After passing over Glacier Pass, a use path descends to the gorgeous headwaters of Cliff Creek, one of the most enchanting places in the Sierra. The descent features picturesque small tarns and grizzled Southern Foxtail Pines with increasingly closer views of exquisite Spring Lake, which sports a spectacular blue color, particularly when contrasted with the red bark of the foxtail pines. Rising from Spring Lake’s shores is a impressive granite buttress which is the terminous of Sawtooth Peak’s north ridge. For Mount Eisen, follow Cliff Creek downstream from Spring Lake moving through a talus field and then easy meadows to join the Black Rock Pass trail. One may ascend the Black Rock Pass Trail all the way to the Pass or depart about halfway up the slope and angle toward Mount Eisen to save some time and extra elevation gain. Once the ridge is gained a false summit is reached with one of the most memorable views of the Kaweahs as Lake 10410 (one of the Little Five Lakes) is perfectly framed.  Some scrambling leads down to a pass between the false summit and Mount Eisen before the final scramble up Mount Eisen commences. Pursuing the summit register I learned that a ridge traverse from Eisen to Lippincott has been done in the past by staying right on the crest, but the easiest and most efficient route follows a route underneath the ridge.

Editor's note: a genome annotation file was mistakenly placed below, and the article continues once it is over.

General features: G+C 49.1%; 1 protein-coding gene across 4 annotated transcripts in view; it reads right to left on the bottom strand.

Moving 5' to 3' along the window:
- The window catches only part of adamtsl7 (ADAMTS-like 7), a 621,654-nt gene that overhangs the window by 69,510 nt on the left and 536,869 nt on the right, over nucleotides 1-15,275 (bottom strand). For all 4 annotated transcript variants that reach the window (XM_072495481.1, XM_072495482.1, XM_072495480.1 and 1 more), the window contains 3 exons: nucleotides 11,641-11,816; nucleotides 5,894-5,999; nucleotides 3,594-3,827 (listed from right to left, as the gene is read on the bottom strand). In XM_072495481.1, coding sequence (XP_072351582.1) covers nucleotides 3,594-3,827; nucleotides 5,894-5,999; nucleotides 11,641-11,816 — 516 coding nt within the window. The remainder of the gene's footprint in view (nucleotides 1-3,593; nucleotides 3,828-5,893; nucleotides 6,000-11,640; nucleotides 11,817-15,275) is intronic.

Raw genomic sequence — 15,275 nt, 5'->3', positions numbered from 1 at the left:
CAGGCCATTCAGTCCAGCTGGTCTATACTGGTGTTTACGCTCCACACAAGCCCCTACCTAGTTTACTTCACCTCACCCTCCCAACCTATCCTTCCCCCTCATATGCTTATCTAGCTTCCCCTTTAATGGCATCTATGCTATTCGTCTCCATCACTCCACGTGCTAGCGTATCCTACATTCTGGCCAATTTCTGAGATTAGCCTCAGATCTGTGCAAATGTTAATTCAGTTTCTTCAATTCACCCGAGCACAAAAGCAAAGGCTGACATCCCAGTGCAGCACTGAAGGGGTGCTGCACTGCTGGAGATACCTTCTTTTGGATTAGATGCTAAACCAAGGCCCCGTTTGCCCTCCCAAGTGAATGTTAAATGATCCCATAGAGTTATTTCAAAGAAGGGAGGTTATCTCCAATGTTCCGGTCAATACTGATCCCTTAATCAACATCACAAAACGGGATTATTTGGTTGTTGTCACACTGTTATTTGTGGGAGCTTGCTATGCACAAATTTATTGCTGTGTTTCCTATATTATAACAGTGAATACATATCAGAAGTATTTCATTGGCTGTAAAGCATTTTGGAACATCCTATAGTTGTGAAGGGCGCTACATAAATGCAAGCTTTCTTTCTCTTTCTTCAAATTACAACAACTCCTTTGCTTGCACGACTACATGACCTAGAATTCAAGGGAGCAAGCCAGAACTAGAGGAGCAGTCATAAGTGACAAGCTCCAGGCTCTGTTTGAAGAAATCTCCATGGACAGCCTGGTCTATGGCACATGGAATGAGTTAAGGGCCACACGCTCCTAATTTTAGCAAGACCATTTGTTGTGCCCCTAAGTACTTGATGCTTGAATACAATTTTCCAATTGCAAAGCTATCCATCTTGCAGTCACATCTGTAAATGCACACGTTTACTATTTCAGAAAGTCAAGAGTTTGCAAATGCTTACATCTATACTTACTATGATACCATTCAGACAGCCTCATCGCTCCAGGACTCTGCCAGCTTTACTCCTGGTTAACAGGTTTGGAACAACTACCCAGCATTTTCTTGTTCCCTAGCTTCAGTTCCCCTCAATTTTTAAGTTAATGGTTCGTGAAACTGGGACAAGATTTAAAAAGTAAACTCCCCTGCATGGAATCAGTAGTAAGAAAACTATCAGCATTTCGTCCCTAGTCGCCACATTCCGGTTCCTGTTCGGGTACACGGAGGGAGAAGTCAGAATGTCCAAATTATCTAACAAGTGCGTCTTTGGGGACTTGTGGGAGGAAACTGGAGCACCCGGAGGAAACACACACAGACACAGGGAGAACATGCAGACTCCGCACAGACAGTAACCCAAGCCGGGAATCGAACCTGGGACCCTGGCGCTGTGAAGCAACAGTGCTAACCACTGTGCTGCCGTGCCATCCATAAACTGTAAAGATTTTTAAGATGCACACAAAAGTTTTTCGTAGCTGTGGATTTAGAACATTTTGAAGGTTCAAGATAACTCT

From Eisen retreat back to the pass between Eisen and the false summit before picking one of many class 3 possibilities down the east side of the ridge to friendly granite slabs below. Traverse north to a gap along Eisen’s east ridge with a distinctive horn to the east of the gap and then descend a gully (likely containing snow) to a rockbound tarn. From here aim for a pass between the two unnamed peaks on the Great Western Divide that are between Eisen and Lippincott. There’s some slabs to descend followed by a large talus fields that leads to the pass. On the other side of this pass one is on the west side of the Great Western Divide and the traverse to Lippincott’s southeast ridge is fairly straightforward. It is recommended to loose some elevation to reach easier terrain versus remaining high. Lippincott’s southeast ridge is a fun class 3 scramble with lots of options to make it interesting on the ridge proper or tone down the difficulty by moving left off the ridge. Lippincott’s summit is a wonderful perch with views toward the Tablelands, Nine Lakes Basin and the Great Western Divide stretching to the north all the way to Mount Brewer and North Guard. The Kaweahs continue to command the greatest attention, particularly Black Kaweah and Red Kaweah, but with an added twist: at the base of Lippincott’s precipitous north face is an unnamed lake (“Lippincott Lake”) with a wonderful deep blue center ringed by a turquoise shoreline.